Public health building may split up faculty to spark cross-disciplinary ideas

Media Credit: Photo courtesy of the Department of Athletics and Recreation

Junior goalie Luke Farrell catches a ball during a match against Fordham last season.

Media Credit: Courtesy of the Office of Community Relations
An artist’s rendering of the new School of Public Health and Health Services academic building.

The $75 million building taking shape on 24th Street is the crowning achievement of the 16-year-old School of Public Health and Health Services. But now, professors are debating how to use it.

To stimulate the kind of multidisciplinary research that would raise the school’s profile and bring in grant money, the college could ditch the layout of a typical academic building and instead offer space to professors from different fields, splitting up faculty who have spent years working side by side.

“One of the things that really has been a focus for me – and with this opportunity to move into this building – is stimulating interaction among our faculty who, in many cases, have never met each other,” Lynn Goldman, the school’s dean, said. “They’re not really interacting day-to-day.”

The building, to be occupied in March, will bring public health professors under one roof for the first time after years of teaching and researching in buildings scattered on and off campus. Its completion will also set off a hiring spree, as the college looks to employ up to 40 new professors over the next several years.

Goldman said faculty could be sorted by research center or assigned randomly – with hopes to create a naturally interdisciplinary office. Each department would have its own central office, but individual professor’s spaces would be located throughout the 115,000-square-foot building.

The final decision rests with the school’s faculty advisory committee, led by Senior Associate Dean Josef Reum. That committee will make a recommendation on the space setup by the end of this year.

Olga Acosta Price, an associate professor of prevention and community health, said mixing departments would support more communication among all faculty, but could hurt individual departments.

“We need to be sure to not leave any stone unturned about this. This is a great opportunity, but let’s not do this so quickly that we haven’t thought it through,” she said.

Jeffrey Bingenheimer, an assistant professor of prevention and community health, said just housing the entire faculty in one building would spur more collaboration, but questioned the effectiveness of the shift.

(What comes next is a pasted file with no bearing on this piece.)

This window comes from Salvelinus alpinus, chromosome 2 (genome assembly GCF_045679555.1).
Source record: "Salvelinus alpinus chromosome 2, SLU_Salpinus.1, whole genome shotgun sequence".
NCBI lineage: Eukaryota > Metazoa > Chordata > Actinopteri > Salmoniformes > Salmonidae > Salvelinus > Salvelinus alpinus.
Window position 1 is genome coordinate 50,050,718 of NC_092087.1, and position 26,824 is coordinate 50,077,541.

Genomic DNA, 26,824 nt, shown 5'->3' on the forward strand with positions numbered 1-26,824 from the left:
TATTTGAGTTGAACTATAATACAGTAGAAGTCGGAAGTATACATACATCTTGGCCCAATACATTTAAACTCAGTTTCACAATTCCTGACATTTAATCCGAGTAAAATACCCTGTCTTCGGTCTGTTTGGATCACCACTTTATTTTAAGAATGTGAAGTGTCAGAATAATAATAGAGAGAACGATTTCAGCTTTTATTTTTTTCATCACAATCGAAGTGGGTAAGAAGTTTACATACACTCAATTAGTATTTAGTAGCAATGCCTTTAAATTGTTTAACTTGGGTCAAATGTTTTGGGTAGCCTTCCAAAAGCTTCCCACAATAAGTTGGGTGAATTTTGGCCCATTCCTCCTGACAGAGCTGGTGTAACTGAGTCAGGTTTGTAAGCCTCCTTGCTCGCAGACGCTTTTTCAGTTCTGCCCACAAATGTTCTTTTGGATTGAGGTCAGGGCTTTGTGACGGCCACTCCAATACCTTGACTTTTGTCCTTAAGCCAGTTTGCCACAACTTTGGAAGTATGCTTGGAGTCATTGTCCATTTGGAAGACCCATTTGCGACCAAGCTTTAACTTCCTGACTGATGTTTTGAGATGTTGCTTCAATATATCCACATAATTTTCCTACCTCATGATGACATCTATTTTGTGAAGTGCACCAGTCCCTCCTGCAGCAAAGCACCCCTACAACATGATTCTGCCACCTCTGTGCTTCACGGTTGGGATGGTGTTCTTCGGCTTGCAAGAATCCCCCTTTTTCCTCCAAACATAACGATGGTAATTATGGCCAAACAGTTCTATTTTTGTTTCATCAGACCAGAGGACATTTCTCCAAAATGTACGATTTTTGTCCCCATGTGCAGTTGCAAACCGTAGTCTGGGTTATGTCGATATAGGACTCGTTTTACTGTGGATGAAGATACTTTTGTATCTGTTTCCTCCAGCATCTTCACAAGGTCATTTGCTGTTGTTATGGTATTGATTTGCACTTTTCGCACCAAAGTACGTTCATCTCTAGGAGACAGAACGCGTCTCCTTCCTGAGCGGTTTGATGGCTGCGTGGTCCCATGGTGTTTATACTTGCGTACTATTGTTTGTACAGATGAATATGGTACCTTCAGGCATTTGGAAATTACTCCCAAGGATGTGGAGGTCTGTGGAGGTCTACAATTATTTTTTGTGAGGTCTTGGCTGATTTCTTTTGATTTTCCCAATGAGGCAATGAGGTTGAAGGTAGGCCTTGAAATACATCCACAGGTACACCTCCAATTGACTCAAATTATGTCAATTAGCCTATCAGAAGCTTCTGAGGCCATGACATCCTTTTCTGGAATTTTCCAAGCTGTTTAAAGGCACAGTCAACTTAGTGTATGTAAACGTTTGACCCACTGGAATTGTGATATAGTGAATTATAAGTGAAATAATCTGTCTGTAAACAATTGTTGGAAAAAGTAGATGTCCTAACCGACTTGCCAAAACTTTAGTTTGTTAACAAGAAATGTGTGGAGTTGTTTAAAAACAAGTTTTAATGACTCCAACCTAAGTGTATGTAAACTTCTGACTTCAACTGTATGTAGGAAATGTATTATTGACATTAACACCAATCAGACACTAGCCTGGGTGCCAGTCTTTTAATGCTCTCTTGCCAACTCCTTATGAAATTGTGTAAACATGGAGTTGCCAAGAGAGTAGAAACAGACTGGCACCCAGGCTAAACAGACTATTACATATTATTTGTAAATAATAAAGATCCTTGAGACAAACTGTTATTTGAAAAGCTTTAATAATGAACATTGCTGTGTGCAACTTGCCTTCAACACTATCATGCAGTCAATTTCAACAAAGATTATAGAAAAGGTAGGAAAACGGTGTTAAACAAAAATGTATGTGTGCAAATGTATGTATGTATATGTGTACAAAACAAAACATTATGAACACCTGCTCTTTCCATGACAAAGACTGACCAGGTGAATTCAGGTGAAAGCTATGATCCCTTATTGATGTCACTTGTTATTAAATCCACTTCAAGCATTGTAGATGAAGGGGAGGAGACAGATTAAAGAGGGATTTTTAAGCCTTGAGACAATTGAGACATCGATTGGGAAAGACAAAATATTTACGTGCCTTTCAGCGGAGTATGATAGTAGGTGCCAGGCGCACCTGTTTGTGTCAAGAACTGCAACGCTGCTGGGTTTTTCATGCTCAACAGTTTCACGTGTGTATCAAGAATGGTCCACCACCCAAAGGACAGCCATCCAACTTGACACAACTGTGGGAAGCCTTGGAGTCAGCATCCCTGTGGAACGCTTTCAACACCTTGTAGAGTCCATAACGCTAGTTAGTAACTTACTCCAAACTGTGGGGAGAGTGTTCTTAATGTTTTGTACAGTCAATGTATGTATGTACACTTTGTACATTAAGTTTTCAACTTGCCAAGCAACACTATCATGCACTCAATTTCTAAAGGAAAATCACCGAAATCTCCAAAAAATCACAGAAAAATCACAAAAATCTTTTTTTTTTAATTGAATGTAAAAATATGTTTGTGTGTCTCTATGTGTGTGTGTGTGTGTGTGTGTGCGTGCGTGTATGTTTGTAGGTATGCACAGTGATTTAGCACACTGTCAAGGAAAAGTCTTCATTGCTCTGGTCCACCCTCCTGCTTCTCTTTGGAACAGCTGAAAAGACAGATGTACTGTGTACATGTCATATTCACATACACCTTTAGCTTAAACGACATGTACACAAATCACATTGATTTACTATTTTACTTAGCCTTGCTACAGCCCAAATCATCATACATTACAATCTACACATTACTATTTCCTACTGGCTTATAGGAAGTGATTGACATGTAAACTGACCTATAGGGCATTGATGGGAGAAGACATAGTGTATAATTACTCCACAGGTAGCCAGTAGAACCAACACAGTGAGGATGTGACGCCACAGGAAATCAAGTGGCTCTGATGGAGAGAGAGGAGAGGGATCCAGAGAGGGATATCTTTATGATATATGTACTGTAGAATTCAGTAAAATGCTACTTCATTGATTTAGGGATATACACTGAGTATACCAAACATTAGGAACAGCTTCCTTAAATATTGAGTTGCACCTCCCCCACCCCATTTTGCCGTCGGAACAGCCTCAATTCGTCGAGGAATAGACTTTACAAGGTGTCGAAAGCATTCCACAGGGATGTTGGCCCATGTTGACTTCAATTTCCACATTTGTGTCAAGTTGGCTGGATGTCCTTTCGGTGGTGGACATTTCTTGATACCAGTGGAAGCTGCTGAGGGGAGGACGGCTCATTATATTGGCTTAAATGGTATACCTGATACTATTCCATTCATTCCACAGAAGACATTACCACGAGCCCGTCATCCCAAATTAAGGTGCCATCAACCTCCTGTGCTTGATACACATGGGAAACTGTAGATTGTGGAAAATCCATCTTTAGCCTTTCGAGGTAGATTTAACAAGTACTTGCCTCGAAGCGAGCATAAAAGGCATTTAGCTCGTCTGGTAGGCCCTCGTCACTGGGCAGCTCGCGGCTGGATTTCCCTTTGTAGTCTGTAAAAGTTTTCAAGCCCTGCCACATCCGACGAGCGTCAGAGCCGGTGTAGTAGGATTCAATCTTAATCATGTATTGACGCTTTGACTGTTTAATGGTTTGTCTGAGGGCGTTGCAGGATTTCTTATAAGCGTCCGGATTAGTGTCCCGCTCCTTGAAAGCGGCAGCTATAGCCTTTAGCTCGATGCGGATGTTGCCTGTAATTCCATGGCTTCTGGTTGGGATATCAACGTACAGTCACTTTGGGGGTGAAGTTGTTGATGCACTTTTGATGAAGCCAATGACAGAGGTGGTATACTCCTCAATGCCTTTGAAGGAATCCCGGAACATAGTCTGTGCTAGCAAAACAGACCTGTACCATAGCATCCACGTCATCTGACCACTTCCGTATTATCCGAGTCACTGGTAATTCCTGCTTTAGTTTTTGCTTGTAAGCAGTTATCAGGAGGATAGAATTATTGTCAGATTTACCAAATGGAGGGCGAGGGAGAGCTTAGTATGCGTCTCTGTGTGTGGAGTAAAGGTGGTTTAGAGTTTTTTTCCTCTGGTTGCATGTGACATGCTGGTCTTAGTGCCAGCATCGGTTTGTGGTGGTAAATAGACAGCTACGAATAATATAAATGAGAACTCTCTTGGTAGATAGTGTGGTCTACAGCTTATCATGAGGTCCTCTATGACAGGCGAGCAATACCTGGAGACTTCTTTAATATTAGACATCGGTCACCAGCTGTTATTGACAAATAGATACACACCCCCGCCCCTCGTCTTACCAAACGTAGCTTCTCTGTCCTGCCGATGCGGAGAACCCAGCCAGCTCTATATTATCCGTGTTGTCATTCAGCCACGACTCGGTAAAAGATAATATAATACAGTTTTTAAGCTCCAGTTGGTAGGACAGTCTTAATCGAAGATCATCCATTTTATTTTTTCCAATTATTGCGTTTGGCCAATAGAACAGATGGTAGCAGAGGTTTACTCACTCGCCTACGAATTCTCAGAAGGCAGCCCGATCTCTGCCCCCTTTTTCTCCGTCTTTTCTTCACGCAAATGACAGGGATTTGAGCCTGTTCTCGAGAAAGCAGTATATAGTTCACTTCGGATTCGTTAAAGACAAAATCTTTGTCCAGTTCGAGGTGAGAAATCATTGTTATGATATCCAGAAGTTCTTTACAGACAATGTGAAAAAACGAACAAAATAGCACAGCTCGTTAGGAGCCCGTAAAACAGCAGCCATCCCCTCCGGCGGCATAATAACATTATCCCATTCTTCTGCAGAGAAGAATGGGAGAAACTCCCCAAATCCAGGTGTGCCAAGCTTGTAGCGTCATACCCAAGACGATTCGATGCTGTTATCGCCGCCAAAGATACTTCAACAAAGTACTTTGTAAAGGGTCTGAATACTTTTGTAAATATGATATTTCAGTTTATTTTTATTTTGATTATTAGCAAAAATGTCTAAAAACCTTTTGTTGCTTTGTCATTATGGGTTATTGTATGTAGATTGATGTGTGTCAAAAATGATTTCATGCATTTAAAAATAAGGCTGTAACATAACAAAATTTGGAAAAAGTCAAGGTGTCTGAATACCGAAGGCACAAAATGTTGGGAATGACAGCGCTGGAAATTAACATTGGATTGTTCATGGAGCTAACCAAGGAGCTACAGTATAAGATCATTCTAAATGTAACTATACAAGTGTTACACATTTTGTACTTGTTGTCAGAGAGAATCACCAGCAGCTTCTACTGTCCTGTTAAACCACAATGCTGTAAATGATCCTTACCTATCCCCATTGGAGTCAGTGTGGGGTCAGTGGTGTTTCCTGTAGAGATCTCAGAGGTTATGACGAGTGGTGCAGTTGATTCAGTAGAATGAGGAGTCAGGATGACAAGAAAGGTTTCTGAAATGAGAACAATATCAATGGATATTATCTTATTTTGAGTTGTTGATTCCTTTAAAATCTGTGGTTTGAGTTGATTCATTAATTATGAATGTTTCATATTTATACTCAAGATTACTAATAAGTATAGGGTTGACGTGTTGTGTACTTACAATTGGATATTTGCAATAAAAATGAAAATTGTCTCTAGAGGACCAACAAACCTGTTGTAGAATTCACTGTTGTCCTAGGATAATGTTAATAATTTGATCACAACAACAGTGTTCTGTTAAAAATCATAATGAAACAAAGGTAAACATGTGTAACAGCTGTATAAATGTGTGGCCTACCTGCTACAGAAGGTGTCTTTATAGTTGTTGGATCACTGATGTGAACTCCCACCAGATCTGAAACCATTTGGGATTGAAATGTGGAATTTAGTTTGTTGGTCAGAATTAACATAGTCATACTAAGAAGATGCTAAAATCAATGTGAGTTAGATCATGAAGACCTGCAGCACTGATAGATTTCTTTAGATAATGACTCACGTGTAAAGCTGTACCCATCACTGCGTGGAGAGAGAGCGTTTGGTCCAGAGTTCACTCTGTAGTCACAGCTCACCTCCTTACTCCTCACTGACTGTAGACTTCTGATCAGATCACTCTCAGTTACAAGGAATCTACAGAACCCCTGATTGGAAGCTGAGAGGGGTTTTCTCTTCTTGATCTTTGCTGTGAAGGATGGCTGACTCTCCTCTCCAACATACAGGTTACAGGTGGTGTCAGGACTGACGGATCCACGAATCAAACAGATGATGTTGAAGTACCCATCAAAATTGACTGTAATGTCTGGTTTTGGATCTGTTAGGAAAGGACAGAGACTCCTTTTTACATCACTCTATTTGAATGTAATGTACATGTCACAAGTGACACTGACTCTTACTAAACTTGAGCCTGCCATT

“Certainly the mixing of departments has an advantage for interdisciplinary research, but there is also a lot of business that is department by department. So from that point of view, there might be some advantages to have it divided,” he said.

Government-sponsored research, like an ongoing $1.3 million study on autoworkers’ end-stage kidney cancer, would likely move to the new building as a way to pull in more revenue for GW as a whole. The federal government covers more costs for research done in University-owned buildings than in rented space.

Some foundation-sponsored research – which typically cover leasing costs – will remain in the K Street building. Researchers working in wet-lab spaces will continue working in Ross Hall.

Goldman said the school will see the most success if it can hire up to 40 professors, which would expand the faculty by about 50 percent. That push would give existing faculty time to focus on research while maintaining a high quality level of teaching, she said.

Goldman added that a randomized layout would be beneficial as new faculty join the school because it would not require re-drawing departmental lines within the new building.

The school has hired 37 full-time faculty members since July 2010.

But the school has had a hard time filling enough tenure-track positions. It took about 10 years for the school to meet the Faculty Senate mandate that three-quarters of faculty have a shot at tenure.

Now, Provost Steven Lerman said the University has tried to grow the School of Public Health more quickly than other schools because of the field’s growing importance nationally. He pointed to grants from groups like the National Institutes of Health as opportunities to expand the school in ways other schools cannot.

He said the school’s online master’s of public health, which launched last June, was attracting more students to the school, driving an increase in the number of faculty.

– Colleen Murphy and Chloe Sorvino contributed to this report.

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